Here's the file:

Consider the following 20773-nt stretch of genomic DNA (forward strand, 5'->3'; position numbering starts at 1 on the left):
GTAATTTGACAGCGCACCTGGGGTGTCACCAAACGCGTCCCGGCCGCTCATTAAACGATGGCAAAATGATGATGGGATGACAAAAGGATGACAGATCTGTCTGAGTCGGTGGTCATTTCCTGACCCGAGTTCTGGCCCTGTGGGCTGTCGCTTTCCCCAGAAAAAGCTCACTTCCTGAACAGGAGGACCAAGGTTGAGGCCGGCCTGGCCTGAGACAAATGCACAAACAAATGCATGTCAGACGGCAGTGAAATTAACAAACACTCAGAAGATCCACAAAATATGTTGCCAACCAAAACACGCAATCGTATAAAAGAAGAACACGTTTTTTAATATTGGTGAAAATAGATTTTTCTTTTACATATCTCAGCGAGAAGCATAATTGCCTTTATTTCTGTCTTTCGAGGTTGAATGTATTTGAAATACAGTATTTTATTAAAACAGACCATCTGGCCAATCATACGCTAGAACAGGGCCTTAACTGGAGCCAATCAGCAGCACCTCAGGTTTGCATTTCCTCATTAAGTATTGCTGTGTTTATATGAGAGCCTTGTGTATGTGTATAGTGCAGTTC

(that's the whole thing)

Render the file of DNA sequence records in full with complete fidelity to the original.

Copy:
Consider the following 20773-nt stretch of genomic DNA (forward strand, 5'->3'; position numbering starts at 1 on the left):
GTAATTTGACAGCGCACCTGGGGTGTCACCAAACGCGTCCCGGCCGCTCATTAAACGATGGCAAAATGATGATGGGATGACAAAAGGATGACAGATCTGTCTGAGTCGGTGGTCATTTCCTGACCCGAGTTCTGGCCCTGTGGGCTGTCGCTTTCCCCAGAAAAAGCTCACTTCCTGAACAGGAGGACCAAGGTTGAGGCCGGCCTGGCCTGAGACAAATGCACAAACAAATGCATGTCAGACGGCAGTGAAATTAACAAACACTCAGAAGATCCACAAAATATGTTGCCAACCAAAACACGCAATCGTATAAAAGAAGAACACGTTTTTTAATATTGGTGAAAATAGATTTTTCTTTTACATATCTCAGCGAGAAGCATAATTGCCTTTATTTCTGTCTTTCGAGGTTGAATGTATTTGAAATACAGTATTTTATTAAAACAGACCATCTGGCCAATCATACGCTAGAACAGGGCCTTAACTGGAGCCAATCAGCAGCACCTCAGGTTTGCATTTCCTCATTAAGTATTGCTGTGTTTATATGAGAGCCTTGTGTATGTGTATAGTGCAGTTC